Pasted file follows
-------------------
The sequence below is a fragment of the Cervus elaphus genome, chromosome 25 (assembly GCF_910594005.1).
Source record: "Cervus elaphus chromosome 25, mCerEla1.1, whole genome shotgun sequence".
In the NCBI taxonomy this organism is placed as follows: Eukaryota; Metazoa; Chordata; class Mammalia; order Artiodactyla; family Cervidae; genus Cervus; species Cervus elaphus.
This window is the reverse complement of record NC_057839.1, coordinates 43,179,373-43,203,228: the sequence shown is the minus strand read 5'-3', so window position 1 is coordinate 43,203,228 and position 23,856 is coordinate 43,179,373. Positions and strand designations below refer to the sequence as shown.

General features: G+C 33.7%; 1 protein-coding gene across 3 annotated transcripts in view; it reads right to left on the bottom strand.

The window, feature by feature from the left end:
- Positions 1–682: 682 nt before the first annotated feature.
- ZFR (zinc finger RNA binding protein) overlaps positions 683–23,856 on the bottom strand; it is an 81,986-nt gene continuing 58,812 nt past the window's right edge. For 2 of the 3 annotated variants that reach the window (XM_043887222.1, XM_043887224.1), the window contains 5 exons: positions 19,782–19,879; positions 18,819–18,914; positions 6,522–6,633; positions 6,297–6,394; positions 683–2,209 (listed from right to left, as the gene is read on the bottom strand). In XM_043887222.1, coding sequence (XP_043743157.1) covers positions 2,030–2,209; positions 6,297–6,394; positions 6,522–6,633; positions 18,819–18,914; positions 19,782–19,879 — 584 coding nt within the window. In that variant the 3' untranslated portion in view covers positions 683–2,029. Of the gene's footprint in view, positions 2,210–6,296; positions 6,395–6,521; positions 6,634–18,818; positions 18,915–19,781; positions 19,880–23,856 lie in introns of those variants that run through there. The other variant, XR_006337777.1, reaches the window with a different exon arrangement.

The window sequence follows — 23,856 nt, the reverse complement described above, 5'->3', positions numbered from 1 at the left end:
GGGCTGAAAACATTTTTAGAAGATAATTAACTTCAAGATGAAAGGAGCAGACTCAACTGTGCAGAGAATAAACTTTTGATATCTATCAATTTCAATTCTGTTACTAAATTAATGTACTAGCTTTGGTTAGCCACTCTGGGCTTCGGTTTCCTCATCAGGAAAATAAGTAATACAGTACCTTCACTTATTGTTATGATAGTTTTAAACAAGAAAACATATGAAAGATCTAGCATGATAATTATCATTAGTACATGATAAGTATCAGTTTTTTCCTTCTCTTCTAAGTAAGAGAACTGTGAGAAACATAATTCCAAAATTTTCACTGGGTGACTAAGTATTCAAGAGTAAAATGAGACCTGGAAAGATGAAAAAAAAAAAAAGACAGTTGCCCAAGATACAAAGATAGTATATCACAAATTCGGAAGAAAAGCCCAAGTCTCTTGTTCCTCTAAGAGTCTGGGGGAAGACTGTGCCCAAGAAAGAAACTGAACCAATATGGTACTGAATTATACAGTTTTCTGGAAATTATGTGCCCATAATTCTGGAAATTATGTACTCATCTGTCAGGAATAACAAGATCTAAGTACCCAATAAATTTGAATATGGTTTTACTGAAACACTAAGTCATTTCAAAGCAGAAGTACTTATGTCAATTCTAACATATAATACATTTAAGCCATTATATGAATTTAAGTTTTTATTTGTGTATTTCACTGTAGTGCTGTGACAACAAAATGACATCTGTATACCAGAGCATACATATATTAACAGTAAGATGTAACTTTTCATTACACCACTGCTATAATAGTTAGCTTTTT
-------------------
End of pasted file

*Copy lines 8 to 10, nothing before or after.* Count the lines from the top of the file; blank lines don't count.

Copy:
- ZFR (zinc finger RNA binding protein) overlaps positions 683–23,856 on the bottom strand; it is an 81,986-nt gene continuing 58,812 nt past the window's right edge. For 2 of the 3 annotated variants that reach the window (XM_043887222.1, XM_043887224.1), the window contains 5 exons: positions 19,782–19,879; positions 18,819–18,914; positions 6,522–6,633; positions 6,297–6,394; positions 683–2,209 (listed from right to left, as the gene is read on the bottom strand). In XM_043887222.1, coding sequence (XP_043743157.1) covers positions 2,030–2,209; positions 6,297–6,394; positions 6,522–6,633; positions 18,819–18,914; positions 19,782–19,879 — 584 coding nt within the window. In that variant the 3' untranslated portion in view covers positions 683–2,029. Of the gene's footprint in view, positions 2,210–6,296; positions 6,395–6,521; positions 6,634–18,818; positions 18,915–19,781; positions 19,880–23,856 lie in introns of those variants that run through there. The other variant, XR_006337777.1, reaches the window with a different exon arrangement.

The window sequence follows — 23,856 nt, the reverse complement described above, 5'->3', positions numbered from 1 at the left end:
GGGCTGAAAACATTTTTAGAAGATAATTAACTTCAAGATGAAAGGAGCAGACTCAACTGTGCAGAGAATAAACTTTTGATATCTATCAATTTCAATTCTGTTACTAAATTAATGTACTAGCTTTGGTTAGCCACTCTGGGCTTCGGTTTCCTCATCAGGAAAATAAGTAATACAGTACCTTCACTTATTGTTATGATAGTTTTAAACAAGAAAACATATGAAAGATCTAGCATGATAATTATCATTAGTACATGATAAGTATCAGTTTTTTCCTTCTCTTCTAAGTAAGAGAACTGTGAGAAACATAATTCCAAAATTTTCACTGGGTGACTAAGTATTCAAGAGTAAAATGAGACCTGGAAAGATGAAAAAAAAAAAAAGACAGTTGCCCAAGATACAAAGATAGTATATCACAAATTCGGAAGAAAAGCCCAAGTCTCTTGTTCCTCTAAGAGTCTGGGGGAAGACTGTGCCCAAGAAAGAAACTGAACCAATATGGTACTGAATTATACAGTTTTCTGGAAATTATGTGCCCATAATTCTGGAAATTATGTACTCATCTGTCAGGAATAACAAGATCTAAGTACCCAATAAATTTGAATATGGTTTTACTGAAACACTAAGTCATTTCAAAGCAGAAGTACTTATGTCAATTCTAACATATAATACATTTAAGCCATTATATGAATTTAAGTTTTTATTTGTGTATTTCACTGTAGTGCTGTGACAACAAAATGACATCTGTATACCAGAGCATACATATATTAACAGTAAGATGTAACTTTTCATTACACCACTGCTATAATAGTTAGCTTTTT